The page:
New and repaired railway structures and equipment needed testing. These were tense times for those concerned. One early example was with the Crumlin Viaduct in Wales, west of Pontypool and spanning the Ebbw River valley. Work started in 1853 with Thomas William Kennard as engineer for the project. The viaduct, 200 feet high and 567 yards long, contained 1,300 tons of wrought iron, 1,250 tons of cast iron, 800 cubic yards of masonry and 25,000 cubic feet of Baltic timber. Construction was described as 150 feet long deck-type spans consisting of four pin-jointed riveted wrought iron Warren truss girders supported on piers made up of fourteen 12-inch diameter cast iron columns braced together. The last pier from Kennard’s Falkirk Ironworks was placed in position, and the last wrought-iron girder from the Blaenavon Iron Company was erected in December 1855. The viaduct, which had cost £62,000 to build, was therefore completed. However, it wasn’t until May 1857 that the viaduct was tested with six engines, additionally weighted with ingots, and a wagon containing old rails making a total weight of 380 tons. The test train was driven by a Pontypool driver called “Mad Jack”; he was the only volunteer for the job! He reputedly visited several public houses to take Dutch courage before the test runs. While he had been asked to drive very slowly for the first run, he actually drove very quickly, telling the terrified engineer, “When eternity looks you straight in the face, you may as well go at full speed to meet it!” But after repeated runs at varying speeds, the structure passed the test with 1¼ to 1½ inch maximum deflection and was declared safe by the Board of Trade’s Inspector. With line closures following the Beeching Report, Crumlin saw its last passenger train in 1964 and was demolished three years later.
Similar testing took place with Isambard Kingdom Brunel’s Royal Albert Bridge over the River Tamar at Saltash linking Devon and Cornwall. Work on the pontoons started in 1854 and the two main spans were floated into position during 1857 and 1858. The piers and stone columns used 459,000 cubic feet of masonry, and 14,000 cubic feet of timber was used in the building. Brunel tested the single track broad gauge structure with a 1,190 ton load, and found that the two main 455 feet spans bent downwards by about seven inches each. The test load was almost three times heavier than any train running at the time. The tubes for the upper sections of the bridge’s main spans measured 16 feet 9 inches wide by 12 feet 6 inches high and each span contained 1,260 tons of wrought iron and 1,290 tons of cast iron. Prince Albert opened the bridge in May 1859. Brunel by now was in poor health and was taken over the bridge a few days later, four months before his death. The 17 approach spans were re-girdered in 1928, and in 1938 an army of men took almost a year to repaint the bridge using ten tons of paint and 200 gallons of coal tar on an estimated 39,000 square yards of structure. With the prospect of heavier freight loads, tests were conducted in 1966 to determine if trains of over 1,000 tons gross could be run. This resulted in work during 1969 to fit 24 new diagonal ties to each span, and over 160 years on the Royal Albert Bridge is still in daily use for passenger and freight services.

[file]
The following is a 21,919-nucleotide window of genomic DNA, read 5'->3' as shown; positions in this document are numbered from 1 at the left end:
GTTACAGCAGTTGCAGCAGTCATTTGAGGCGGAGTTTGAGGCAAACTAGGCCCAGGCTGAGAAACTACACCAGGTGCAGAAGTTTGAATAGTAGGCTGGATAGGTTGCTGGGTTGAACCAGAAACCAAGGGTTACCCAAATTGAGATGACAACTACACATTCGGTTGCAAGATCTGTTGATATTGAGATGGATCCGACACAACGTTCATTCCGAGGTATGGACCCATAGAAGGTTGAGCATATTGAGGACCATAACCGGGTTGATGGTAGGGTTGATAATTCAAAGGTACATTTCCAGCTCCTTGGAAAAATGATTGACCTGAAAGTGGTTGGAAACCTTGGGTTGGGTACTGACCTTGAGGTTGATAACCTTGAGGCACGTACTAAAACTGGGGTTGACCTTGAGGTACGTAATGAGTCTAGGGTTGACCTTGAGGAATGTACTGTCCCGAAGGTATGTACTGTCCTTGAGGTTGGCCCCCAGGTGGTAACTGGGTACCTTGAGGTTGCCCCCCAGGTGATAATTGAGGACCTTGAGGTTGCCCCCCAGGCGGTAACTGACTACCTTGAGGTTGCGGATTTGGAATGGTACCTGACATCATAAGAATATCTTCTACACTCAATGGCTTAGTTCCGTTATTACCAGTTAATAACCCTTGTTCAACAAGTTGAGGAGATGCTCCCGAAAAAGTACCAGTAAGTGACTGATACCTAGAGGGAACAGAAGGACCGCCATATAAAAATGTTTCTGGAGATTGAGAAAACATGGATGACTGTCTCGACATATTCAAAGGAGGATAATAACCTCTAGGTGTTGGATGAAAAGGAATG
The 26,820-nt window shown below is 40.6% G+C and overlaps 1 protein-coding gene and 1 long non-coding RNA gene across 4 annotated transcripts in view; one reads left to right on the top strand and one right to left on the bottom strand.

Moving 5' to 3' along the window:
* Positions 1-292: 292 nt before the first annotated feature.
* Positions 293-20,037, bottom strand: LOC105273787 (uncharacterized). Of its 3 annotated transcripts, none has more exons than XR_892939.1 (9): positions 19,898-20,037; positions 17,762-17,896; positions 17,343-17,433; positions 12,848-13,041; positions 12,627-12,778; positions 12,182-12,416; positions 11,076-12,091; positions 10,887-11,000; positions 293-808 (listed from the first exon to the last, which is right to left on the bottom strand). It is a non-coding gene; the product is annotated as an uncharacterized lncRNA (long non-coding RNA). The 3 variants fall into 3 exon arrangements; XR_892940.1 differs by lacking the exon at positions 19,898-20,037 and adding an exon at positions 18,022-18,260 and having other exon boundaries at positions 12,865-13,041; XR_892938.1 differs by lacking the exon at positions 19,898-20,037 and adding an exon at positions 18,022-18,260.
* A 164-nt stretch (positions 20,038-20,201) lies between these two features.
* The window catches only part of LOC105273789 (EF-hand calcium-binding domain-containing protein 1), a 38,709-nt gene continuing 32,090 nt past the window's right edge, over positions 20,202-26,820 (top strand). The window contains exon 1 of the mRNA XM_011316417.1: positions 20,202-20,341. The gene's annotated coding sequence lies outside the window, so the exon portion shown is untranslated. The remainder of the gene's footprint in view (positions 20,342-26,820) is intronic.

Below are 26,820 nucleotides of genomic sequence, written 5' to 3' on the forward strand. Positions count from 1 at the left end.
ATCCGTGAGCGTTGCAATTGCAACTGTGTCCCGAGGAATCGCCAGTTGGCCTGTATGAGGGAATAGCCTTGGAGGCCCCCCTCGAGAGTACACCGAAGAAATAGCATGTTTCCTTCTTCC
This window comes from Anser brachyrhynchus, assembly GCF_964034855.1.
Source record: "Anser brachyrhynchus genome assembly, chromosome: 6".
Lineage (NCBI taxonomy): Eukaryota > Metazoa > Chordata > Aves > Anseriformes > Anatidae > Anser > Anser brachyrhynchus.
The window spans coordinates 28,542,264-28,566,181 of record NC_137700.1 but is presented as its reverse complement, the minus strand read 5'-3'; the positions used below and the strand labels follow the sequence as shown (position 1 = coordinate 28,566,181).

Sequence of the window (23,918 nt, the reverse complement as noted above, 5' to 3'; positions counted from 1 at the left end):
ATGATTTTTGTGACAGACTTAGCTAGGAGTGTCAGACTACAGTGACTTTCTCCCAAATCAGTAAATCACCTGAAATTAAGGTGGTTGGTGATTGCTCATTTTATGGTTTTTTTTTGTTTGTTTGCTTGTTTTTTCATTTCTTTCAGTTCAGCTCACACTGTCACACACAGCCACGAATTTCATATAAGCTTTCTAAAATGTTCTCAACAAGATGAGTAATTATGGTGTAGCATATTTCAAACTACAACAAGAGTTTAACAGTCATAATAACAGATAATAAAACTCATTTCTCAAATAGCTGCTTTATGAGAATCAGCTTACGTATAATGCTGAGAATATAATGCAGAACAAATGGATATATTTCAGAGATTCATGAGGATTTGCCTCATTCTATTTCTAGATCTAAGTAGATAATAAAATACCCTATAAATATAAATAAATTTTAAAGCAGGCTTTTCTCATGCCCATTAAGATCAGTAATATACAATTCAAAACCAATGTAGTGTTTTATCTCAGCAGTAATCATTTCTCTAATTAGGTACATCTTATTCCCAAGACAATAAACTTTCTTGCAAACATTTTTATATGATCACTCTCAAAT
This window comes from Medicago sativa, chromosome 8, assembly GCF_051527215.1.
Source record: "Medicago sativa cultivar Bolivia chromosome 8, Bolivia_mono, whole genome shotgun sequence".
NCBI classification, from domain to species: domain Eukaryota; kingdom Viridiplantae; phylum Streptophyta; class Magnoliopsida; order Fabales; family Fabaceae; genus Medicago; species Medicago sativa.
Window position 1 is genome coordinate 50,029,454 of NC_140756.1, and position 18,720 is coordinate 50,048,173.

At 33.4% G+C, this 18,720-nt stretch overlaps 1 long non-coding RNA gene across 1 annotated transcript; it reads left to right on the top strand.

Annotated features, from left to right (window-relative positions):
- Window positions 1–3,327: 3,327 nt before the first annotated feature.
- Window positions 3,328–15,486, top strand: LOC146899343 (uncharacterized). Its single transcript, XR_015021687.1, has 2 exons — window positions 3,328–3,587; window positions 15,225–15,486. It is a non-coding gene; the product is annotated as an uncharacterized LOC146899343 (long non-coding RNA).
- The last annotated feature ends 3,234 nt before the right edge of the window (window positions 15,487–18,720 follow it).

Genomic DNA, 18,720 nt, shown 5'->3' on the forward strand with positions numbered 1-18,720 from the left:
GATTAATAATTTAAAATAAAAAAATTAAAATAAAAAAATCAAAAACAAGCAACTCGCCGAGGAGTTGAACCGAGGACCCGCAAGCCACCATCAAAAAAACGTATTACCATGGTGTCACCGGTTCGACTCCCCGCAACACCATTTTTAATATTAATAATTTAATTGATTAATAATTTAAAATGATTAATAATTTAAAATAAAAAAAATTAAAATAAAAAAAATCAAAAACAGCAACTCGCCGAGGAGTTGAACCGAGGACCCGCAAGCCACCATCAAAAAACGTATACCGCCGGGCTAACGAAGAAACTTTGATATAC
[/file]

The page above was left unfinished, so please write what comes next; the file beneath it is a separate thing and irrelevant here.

Sunday 25th March 1934 was a successful test day for a new section of quadrupled track between Olton and Lapworth, near Solihull on the Great Western Railway’s Paddington to Birmingham main line. The new track to ease bottlenecks to allow a “two hour” London to Birmingham express passenger service included six new bridges. Four “King” class locomotives were brought in to test the work. One test performed twice involved the “Kings” coupled in pairs running at 2 mph to test deflection in the metal of the bridges. Then the four locomotives ran two abreast accelerating hard at 62 mph twice over each bridge, reversing after each run. Two ran “light engine” (on their own) and two had a two-coach engineer’s train. There were twelve runs in all and the locomotives used were numbers 6001 “King Edward VII” (recently fitted with a speedometer), 6005 “King George II”, 6014 “King Henry VII” and 6017 King Edward IV”. Each “King” weighs around 135 tons.
Mike Peart is the co-author of Volumes 3 (Freight Marshalling Yards), 4 (Level Crossings) and 5 (Train Detection and Control) of the “History & Development of Railway Signalling in the British Isles” series, and “Trains of Hope”, all published by The Friends of the National Railway Museum. He’s been an active Friend of the NRM since 1994 and was a founder member of the Great Western Society in 1961.